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The Collapse of Stalinism



"1991 marked a turning point...We have entered a more disturbed period in world history, marked by sharper inter-imperialist rivalries and a deepening capitalist crisis." (The Collapse of Stalinism, para 1 - 3)

The world watched as the former Stalinist regimes of Eastern Europe and the Soviet Union crumbled. The destabilising effects of the collapse of these bureaucratic dictatorships can and capitalist restoration in these countries still be felt today.

In contrast to the euphoria of the bourgeoisie at the time, and the demoralisation of many on the left, the analysis of the Committee for a Workers' International in the documents in this section of stands the test of time.

Revolution and Counter-revolution in the Soviet Union and The Collapse of Stalinism explain developments from a Marxist perspective and anticipate in a general way the subsequent events. They contrast with the document of a minority then within the CWI at the time, "The Truth about the Coup", which we also present on this site.

The development of a "majority" and "minority" within the CWI during 1991 is explained in the documents on the 'Open Turn' debate, also on A general overview of the developing crisis which enveloped the Stalinist countries of Eastern Europe and the Soviet Union, and their political reflection within the CWI, can be found in the chapter, Russia, Trotsky And The Collapse Of Stalinism in The Rise of Militant by Peter Taaffe, on the Socialist Party website.

A more detailed criticism of the politics of this minority can be found on the section Militant's real History on this site. In particular, the following excerpt gives an insight into the situation faced by the CWI. Peter Taaffe explains that this Minority, led by Ted Grant and Alan Woods, made:

An even worse blunder centred on perspectives for Stalinism in the USSR and the possibility of capitalist restoration. Militant and the CWI had underestimated the possibility of capitalist restoration in the USSR and Eastern Europe. This was partly explained by our lack of a base within the Stalinist states and, thereby, the absence of a gauge with which to measure fully the degeneration of the Stalinist regimes. However, it was those -who subsequently became the majority of Militant - who first raised the possibility of capitalist restoration. This was fervently denied by Grant and Woods, who operated, and still do, with an outmoded perception of the real situation which existed.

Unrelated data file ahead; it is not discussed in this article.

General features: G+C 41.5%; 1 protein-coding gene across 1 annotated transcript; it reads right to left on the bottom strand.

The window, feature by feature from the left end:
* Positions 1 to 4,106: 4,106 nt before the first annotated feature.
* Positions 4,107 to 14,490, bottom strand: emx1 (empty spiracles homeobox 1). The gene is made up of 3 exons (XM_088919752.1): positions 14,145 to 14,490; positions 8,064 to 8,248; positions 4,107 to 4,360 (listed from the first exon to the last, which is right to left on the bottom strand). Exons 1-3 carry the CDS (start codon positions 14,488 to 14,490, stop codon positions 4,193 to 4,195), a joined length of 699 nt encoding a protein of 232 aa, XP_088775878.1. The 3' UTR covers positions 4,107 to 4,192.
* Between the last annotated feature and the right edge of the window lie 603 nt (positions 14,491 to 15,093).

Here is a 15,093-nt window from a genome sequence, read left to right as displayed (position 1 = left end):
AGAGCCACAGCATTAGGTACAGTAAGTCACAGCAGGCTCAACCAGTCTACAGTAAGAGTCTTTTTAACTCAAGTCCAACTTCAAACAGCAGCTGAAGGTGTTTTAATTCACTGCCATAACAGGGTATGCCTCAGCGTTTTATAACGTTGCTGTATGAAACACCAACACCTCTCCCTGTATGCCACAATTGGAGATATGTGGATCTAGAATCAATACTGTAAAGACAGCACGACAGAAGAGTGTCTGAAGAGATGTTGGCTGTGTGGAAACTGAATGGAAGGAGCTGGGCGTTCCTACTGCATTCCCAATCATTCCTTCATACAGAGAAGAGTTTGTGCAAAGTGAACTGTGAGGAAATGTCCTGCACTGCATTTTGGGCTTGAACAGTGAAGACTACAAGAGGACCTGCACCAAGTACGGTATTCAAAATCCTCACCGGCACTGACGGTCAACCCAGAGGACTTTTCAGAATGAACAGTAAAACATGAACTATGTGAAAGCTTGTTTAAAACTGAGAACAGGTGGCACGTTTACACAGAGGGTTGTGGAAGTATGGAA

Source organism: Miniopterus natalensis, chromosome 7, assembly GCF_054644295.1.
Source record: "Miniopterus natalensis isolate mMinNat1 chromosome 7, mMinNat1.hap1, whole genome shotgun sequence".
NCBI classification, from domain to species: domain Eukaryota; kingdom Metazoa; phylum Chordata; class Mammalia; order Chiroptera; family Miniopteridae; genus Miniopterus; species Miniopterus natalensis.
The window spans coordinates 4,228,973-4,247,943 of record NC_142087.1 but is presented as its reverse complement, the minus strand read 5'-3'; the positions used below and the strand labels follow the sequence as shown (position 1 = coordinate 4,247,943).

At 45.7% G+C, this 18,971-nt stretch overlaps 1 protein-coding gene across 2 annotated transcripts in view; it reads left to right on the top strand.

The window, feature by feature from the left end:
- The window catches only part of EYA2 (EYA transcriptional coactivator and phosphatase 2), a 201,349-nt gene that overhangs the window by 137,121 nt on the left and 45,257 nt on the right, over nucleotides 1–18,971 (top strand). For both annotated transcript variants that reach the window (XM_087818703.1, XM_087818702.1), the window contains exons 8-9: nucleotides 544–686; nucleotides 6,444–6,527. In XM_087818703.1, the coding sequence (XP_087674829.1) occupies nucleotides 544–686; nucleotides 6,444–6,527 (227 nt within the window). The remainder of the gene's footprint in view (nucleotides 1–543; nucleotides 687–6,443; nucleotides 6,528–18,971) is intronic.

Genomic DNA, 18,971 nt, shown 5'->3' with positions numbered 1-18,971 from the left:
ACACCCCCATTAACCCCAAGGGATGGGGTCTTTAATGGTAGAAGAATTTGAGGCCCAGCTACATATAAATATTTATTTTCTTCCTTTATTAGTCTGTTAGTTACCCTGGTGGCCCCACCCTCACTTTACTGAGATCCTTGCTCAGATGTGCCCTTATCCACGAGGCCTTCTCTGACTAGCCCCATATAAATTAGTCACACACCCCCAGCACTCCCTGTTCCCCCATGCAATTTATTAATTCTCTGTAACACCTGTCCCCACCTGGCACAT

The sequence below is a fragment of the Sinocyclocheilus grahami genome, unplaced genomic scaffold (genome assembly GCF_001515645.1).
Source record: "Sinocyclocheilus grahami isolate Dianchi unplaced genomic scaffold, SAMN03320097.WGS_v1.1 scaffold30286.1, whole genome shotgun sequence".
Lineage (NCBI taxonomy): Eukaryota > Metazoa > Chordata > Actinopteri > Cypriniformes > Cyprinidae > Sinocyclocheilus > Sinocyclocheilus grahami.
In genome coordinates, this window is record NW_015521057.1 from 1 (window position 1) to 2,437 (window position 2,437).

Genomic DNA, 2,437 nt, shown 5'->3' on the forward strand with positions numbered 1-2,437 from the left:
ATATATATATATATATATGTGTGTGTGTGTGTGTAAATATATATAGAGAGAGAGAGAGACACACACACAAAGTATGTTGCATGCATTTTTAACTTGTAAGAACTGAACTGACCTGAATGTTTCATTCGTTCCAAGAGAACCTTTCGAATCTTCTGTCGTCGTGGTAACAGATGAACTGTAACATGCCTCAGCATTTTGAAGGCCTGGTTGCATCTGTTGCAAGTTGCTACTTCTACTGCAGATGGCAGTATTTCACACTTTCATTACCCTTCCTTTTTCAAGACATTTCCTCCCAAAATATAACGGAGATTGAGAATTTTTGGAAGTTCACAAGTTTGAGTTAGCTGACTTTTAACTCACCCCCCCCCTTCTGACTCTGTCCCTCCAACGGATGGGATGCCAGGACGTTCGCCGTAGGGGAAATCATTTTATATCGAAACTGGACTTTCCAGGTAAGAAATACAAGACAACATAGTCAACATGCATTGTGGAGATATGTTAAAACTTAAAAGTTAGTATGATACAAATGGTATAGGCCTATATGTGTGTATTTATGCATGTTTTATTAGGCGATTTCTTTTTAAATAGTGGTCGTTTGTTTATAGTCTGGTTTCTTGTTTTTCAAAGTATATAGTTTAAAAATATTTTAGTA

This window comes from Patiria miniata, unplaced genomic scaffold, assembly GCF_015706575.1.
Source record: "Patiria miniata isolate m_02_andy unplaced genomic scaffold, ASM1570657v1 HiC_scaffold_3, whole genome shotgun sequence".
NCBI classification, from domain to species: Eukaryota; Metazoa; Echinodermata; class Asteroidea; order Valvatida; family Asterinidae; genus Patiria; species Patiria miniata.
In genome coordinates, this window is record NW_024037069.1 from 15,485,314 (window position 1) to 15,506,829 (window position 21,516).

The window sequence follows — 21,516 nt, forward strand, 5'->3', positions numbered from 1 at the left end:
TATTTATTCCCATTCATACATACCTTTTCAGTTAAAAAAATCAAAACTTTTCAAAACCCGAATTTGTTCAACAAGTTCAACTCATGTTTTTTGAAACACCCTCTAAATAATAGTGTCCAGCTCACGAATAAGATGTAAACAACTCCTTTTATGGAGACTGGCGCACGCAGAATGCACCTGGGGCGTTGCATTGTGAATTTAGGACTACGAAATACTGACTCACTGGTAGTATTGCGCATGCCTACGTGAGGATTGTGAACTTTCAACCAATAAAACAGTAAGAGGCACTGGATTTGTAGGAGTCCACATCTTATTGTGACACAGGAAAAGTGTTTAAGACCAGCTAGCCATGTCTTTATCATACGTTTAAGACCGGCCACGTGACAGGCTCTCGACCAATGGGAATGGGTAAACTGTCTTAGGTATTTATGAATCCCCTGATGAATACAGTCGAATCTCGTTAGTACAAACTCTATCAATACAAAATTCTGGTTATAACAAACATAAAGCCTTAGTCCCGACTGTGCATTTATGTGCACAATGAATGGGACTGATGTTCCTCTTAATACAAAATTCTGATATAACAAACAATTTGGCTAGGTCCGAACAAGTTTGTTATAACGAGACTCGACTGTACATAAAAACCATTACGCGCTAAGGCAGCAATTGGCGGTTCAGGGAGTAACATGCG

Following Thatcher's visit to Poland in 1988 and the tumultuous support that she received in Gdansk, we began to pose the possibility of bourgeois restoration. In fact, pro-capitalist features were strongly represented in the movement of 1980-81 around Solidarity and, going further back, even in the events in Czechoslovakia in 1968. At that stage, however, the possibility of 'reform', of Dubcek's "Socialism with a human face", was still quite strong. The boom of the 1980s and the further collapse of the Stalinist states contributed, particularly in Poland after the suppression of the movement of 1980-81, to a pronounced pro-capitalist mood, reflected in the support Thatcher and George Bush senior received in visits to Poland. The 1980s boom helped to reinforce this mood in all the Stalinist states.

We therefore posed tentatively, too tentatively as it turned out, at the CWI's World Congress of 1988, the possibility of capitalist restoration in Poland and the rest of the Stalinist world. This was before the collapse of the Berlin Wall, but it was quite evident that there was growing opposition to the Stalinist regimes then. Such a possibility was vehemently denied by Grant. In a lead-off on Stalinism in 1988, I 'set a hare running' by posing the issue of bourgeois restoration. This caused a certain amount of controversy at the congress but Grant as the so-called "leading theoretician", refused to speak. He confided privately that it was because he disagreed with my lead-off but was not prepared to take the floor to answer it.

This was not the case later when an increasing divergence developed between the two trends on the issue of Stalinism. We sent delegations to Eastern Europe - particularly to Poland - who reported back on the mass sentiment for a return to capitalism. Grant refused to recognise this and condemned those who gave the report as "being out of touch". The same thing happened when comrades spent a period in Russia and reported on a growing pro-capitalist mood.

The differences on this issue came to the fore over the August 1991 coup in the Soviet Union. (Peter Taaffe, Militant's real History)

The CWI published its analysis of the events surrounding the 1991 coup in the first document in this section: Revolution and Counter-revolution in the Soviet UnionAfter a lengthy delay, the "Minority" produced "The Truth about the Coup" in reply. The Committee for a Workers' International can confidently put the discussion documents of our former opponents on our site so that our readers can make up their own minds about the claims and counter claims.

 In early 1992 the Minority split from the Committee for a Workers' International, before the publication of the CWI's reply: The Collapse of Stalinism. The ex-Minority document was still circulated within the CWI, however, so that the political ideas could still be clarified.

These documents demonstrate that, unfortunately,  over a period of time there had opened up two quite separate political, strategic and tactical orientations in the CWI, between the Majority and the Minority, which could not and would not be reconcilled.





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